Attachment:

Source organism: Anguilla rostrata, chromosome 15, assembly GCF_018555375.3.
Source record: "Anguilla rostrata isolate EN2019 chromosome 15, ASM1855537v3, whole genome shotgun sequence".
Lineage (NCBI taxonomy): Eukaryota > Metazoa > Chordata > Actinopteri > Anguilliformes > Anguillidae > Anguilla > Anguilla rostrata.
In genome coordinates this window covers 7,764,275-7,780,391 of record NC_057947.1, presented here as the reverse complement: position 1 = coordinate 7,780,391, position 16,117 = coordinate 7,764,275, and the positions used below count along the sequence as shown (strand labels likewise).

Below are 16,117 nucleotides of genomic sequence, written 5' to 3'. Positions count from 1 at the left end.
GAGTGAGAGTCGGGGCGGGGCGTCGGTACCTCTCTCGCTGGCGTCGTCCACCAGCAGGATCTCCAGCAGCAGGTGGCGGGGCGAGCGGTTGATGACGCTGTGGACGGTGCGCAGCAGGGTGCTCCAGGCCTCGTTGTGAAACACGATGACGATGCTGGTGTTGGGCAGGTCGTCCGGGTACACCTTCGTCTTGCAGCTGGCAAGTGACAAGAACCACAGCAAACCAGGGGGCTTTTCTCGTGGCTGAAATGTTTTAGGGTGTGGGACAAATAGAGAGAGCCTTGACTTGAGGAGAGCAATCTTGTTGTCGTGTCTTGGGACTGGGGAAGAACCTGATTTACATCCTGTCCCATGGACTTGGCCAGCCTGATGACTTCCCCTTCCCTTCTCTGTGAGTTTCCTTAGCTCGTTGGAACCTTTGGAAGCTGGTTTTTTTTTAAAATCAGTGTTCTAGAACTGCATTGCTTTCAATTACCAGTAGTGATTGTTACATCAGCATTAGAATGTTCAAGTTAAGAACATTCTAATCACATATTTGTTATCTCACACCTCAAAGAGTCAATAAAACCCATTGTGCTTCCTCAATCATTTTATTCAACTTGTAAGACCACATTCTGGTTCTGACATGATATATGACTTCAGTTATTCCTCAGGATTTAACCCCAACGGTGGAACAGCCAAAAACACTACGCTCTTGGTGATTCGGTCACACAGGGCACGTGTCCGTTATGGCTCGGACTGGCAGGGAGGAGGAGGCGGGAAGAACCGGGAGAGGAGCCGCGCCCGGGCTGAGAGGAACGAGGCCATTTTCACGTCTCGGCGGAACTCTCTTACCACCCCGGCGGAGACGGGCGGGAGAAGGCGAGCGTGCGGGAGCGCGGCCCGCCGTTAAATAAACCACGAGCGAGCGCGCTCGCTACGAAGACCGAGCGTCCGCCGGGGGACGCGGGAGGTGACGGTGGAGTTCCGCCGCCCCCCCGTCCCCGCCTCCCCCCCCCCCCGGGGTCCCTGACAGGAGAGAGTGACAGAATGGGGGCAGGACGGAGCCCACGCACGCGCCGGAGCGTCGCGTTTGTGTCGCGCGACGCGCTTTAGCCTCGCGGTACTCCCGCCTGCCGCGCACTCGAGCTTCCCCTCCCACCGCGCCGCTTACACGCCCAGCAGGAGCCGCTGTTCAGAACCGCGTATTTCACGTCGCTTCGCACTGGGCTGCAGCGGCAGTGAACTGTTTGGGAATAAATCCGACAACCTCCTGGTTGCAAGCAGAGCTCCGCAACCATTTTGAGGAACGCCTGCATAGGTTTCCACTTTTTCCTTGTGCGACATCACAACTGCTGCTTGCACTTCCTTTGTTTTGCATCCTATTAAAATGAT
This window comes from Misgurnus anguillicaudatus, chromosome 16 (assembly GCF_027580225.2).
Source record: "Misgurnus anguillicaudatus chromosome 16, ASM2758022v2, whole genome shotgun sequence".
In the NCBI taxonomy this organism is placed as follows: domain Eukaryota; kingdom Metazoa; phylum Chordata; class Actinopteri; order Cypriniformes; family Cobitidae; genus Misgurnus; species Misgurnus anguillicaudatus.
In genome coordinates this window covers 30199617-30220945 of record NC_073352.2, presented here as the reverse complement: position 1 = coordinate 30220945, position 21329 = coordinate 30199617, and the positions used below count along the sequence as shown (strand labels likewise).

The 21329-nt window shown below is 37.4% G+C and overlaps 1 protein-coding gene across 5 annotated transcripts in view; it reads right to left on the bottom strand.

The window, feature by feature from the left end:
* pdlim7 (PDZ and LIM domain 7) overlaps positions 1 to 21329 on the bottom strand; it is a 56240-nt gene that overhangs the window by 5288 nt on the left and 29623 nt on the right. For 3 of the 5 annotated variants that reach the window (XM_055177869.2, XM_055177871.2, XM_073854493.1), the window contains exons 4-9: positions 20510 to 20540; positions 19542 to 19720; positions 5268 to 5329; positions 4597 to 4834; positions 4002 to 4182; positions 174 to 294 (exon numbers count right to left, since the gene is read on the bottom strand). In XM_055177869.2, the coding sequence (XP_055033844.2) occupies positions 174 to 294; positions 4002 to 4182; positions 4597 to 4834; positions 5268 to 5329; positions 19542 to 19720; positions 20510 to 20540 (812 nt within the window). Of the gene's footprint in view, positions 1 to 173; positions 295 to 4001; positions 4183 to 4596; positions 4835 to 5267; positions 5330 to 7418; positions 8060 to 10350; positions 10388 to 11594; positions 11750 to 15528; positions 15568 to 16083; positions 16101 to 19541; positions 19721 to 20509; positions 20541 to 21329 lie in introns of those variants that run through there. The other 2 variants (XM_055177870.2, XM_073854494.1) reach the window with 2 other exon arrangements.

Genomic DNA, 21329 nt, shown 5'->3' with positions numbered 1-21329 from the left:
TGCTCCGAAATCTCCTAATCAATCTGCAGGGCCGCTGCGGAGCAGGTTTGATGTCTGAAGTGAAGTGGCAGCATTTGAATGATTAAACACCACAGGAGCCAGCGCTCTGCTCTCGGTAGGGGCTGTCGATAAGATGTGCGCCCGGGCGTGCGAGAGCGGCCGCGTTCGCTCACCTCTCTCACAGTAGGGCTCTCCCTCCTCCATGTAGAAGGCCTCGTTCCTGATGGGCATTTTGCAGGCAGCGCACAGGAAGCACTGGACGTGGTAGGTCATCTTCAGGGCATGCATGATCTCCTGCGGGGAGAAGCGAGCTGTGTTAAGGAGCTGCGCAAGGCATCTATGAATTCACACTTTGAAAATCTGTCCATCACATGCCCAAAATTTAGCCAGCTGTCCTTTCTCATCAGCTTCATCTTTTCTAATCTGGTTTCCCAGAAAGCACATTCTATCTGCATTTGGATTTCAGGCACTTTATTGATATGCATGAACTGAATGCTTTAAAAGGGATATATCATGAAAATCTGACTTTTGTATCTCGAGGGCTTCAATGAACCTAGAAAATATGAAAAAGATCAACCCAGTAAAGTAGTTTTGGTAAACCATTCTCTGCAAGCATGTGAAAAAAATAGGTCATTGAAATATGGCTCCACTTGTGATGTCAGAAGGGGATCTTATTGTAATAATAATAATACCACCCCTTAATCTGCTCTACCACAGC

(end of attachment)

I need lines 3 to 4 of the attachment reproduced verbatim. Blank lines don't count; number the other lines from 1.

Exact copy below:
Lineage (NCBI taxonomy): Eukaryota > Metazoa > Chordata > Actinopteri > Anguilliformes > Anguillidae > Anguilla > Anguilla rostrata.
In genome coordinates this window covers 7,764,275-7,780,391 of record NC_057947.1, presented here as the reverse complement: position 1 = coordinate 7,780,391, position 16,117 = coordinate 7,764,275, and the positions used below count along the sequence as shown (strand labels likewise).